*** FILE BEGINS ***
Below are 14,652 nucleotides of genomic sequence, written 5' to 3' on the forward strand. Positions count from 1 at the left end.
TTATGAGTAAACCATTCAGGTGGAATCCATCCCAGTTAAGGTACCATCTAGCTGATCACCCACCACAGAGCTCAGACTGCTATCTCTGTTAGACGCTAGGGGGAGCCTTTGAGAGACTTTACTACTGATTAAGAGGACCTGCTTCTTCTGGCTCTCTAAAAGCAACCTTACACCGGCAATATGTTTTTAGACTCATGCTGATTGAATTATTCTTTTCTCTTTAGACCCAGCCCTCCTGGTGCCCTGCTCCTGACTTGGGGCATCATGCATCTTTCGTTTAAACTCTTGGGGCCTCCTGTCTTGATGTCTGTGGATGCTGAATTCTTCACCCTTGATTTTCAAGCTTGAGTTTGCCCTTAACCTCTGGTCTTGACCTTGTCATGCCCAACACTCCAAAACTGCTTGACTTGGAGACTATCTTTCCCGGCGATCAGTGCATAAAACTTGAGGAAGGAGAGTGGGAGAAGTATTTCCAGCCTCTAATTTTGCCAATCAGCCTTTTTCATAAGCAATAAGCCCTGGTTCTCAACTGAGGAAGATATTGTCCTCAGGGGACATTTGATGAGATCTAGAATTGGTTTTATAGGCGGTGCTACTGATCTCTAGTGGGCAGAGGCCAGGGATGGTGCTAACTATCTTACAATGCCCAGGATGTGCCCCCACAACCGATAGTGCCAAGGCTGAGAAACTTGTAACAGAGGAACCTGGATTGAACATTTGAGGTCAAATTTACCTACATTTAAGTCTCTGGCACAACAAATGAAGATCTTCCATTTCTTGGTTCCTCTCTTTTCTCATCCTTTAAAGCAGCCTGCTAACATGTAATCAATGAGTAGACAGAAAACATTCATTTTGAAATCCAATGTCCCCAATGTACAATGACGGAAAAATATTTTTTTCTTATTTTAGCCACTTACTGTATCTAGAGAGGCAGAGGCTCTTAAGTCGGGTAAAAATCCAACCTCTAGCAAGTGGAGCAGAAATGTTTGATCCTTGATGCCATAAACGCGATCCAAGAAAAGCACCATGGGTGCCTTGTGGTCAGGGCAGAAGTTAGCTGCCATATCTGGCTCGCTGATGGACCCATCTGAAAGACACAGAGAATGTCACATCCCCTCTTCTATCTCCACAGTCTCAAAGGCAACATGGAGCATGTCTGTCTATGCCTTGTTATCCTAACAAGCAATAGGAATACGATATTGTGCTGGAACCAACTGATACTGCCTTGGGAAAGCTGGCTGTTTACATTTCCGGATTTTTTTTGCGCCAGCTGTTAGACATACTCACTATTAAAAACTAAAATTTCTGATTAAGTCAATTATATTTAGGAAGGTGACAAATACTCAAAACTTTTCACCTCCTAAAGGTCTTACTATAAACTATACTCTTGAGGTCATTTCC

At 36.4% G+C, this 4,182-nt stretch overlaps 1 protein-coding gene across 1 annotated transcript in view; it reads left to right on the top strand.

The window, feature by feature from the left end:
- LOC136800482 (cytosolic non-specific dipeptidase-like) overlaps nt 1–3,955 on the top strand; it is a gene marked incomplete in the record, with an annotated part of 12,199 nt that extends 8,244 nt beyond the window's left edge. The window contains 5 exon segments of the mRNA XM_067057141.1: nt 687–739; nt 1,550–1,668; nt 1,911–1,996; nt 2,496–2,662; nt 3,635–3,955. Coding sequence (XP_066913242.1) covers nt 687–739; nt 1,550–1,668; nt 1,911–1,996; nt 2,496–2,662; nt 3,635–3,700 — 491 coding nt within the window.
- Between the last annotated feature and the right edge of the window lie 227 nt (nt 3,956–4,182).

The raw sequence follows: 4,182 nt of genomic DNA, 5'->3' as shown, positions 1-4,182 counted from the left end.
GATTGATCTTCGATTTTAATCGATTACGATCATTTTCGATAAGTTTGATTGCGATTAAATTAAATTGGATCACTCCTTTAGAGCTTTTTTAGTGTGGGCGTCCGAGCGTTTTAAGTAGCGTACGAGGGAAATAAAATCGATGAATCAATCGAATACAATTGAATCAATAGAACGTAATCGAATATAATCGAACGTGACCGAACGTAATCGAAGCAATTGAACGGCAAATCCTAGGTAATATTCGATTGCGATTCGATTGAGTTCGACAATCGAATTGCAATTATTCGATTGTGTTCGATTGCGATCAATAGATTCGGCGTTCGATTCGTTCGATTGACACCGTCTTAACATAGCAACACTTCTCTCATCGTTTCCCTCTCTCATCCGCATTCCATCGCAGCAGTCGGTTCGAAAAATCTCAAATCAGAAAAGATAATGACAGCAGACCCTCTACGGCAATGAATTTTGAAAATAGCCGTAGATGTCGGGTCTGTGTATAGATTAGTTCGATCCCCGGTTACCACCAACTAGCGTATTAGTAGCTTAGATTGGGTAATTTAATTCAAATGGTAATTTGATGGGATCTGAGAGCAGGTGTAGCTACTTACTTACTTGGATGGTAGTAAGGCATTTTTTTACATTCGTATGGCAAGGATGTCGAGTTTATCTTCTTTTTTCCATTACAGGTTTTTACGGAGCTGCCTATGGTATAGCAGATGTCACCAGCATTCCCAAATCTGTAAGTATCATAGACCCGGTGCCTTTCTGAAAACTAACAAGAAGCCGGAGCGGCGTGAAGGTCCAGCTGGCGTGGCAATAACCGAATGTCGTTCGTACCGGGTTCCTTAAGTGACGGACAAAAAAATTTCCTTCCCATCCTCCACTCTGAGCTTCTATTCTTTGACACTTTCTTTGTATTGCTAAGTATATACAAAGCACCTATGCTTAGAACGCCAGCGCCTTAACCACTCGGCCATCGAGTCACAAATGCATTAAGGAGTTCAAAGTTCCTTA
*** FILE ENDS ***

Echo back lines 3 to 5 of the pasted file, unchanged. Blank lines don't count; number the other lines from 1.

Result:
At 36.4% G+C, this 4,182-nt stretch overlaps 1 protein-coding gene across 1 annotated transcript in view; it reads left to right on the top strand.

The window, feature by feature from the left end:
- LOC136800482 (cytosolic non-specific dipeptidase-like) overlaps nt 1–3,955 on the top strand; it is a gene marked incomplete in the record, with an annotated part of 12,199 nt that extends 8,244 nt beyond the window's left edge. The window contains 5 exon segments of the mRNA XM_067057141.1: nt 687–739; nt 1,550–1,668; nt 1,911–1,996; nt 2,496–2,662; nt 3,635–3,955. Coding sequence (XP_066913242.1) covers nt 687–739; nt 1,550–1,668; nt 1,911–1,996; nt 2,496–2,662; nt 3,635–3,700 — 491 coding nt within the window.